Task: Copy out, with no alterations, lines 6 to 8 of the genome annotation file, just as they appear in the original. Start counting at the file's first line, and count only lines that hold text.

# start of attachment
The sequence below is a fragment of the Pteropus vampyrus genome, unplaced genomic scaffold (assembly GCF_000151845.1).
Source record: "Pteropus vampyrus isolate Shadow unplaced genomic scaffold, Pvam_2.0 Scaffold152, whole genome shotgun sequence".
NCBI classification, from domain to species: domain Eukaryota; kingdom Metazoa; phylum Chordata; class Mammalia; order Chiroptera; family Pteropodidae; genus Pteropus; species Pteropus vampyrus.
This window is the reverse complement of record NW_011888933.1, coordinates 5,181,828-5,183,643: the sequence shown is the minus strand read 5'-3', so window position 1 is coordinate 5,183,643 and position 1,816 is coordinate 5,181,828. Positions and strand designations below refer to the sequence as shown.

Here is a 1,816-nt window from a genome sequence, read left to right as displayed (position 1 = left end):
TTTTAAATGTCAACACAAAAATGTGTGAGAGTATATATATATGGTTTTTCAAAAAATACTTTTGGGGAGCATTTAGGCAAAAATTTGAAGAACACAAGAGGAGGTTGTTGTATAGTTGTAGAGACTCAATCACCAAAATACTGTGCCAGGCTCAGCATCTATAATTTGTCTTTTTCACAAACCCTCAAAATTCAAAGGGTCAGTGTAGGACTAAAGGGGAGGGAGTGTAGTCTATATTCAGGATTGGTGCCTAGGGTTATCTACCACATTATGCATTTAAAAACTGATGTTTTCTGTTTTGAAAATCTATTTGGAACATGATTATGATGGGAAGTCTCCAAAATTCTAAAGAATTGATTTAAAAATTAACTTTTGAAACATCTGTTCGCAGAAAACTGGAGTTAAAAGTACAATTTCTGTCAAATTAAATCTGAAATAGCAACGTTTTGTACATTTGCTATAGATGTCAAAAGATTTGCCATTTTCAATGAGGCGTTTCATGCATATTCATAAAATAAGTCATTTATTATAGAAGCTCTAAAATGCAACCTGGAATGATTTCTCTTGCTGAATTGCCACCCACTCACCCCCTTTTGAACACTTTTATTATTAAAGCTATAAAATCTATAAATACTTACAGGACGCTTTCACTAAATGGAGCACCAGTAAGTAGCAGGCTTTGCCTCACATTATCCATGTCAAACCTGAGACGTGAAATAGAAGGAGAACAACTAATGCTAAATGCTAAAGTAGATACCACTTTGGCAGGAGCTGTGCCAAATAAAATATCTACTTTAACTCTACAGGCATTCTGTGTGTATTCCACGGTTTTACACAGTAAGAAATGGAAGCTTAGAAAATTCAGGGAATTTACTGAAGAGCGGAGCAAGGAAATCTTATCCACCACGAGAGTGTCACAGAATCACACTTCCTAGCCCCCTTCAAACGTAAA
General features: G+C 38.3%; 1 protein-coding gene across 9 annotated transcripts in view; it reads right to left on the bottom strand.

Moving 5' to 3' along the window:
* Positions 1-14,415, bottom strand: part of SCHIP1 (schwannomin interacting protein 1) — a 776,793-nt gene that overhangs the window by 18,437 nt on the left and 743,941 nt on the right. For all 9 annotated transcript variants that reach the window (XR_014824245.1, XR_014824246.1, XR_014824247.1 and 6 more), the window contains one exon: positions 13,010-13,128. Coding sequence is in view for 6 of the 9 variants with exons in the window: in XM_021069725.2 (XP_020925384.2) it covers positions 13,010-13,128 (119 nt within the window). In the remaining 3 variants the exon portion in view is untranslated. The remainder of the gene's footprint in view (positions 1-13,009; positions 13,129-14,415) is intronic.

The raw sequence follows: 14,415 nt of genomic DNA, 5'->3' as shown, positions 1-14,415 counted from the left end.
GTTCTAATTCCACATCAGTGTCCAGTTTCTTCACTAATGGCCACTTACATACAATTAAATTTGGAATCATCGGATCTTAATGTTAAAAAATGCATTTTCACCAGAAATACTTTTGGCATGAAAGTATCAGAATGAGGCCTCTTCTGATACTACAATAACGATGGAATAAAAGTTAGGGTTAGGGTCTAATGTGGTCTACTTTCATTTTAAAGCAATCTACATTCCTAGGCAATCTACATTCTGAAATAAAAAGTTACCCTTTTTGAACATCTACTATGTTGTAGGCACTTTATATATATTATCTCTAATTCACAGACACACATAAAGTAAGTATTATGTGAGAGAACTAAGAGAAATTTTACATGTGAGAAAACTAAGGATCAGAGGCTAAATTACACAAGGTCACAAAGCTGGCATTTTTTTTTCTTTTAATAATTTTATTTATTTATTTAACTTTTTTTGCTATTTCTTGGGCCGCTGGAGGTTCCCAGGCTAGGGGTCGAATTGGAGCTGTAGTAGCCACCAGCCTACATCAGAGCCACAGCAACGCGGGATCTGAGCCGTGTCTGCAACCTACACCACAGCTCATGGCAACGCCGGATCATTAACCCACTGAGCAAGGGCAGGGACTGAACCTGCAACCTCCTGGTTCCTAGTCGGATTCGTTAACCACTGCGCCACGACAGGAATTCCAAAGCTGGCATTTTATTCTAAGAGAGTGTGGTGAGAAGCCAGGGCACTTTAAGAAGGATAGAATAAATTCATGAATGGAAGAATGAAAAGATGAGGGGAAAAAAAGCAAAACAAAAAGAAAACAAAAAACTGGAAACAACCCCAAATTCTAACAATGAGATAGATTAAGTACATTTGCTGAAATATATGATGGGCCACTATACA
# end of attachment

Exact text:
TTTTAAATGTCAACACAAAAATGTGTGAGAGTATATATATATGGTTTTTCAAAAAATACTTTTGGGGAGCATTTAGGCAAAAATTTGAAGAACACAAGAGGAGGTTGTTGTATAGTTGTAGAGACTCAATCACCAAAATACTGTGCCAGGCTCAGCATCTATAATTTGTCTTTTTCACAAACCCTCAAAATTCAAAGGGTCAGTGTAGGACTAAAGGGGAGGGAGTGTAGTCTATATTCAGGATTGGTGCCTAGGGTTATCTACCACATTATGCATTTAAAAACTGATGTTTTCTGTTTTGAAAATCTATTTGGAACATGATTATGATGGGAAGTCTCCAAAATTCTAAAGAATTGATTTAAAAATTAACTTTTGAAACATCTGTTCGCAGAAAACTGGAGTTAAAAGTACAATTTCTGTCAAATTAAATCTGAAATAGCAACGTTTTGTACATTTGCTATAGATGTCAAAAGATTTGCCATTTTCAATGAGGCGTTTCATGCATATTCATAAAATAAGTCATTTATTATAGAAGCTCTAAAATGCAACCTGGAATGATTTCTCTTGCTGAATTGCCACCCACTCACCCCCTTTTGAACACTTTTATTATTAAAGCTATAAAATCTATAAATACTTACAGGACGCTTTCACTAAATGGAGCACCAGTAAGTAGCAGGCTTTGCCTCACATTATCCATGTCAAACCTGAGACGTGAAATAGAAGGAGAACAACTAATGCTAAATGCTAAAGTAGATACCACTTTGGCAGGAGCTGTGCCAAATAAAATATCTACTTTAACTCTACAGGCATTCTGTGTGTATTCCACGGTTTTACACAGTAAGAAATGGAAGCTTAGAAAATTCAGGGAATTTACTGAAGAGCGGAGCAAGGAAATCTTATCCACCACGAGAGTGTCACAGAATCACACTTCCTAGCCCCCTTCAAACGTAAA
General features: G+C 38.3%; 1 protein-coding gene across 9 annotated transcripts in view; it reads right to left on the bottom strand.

Moving 5' to 3' along the window: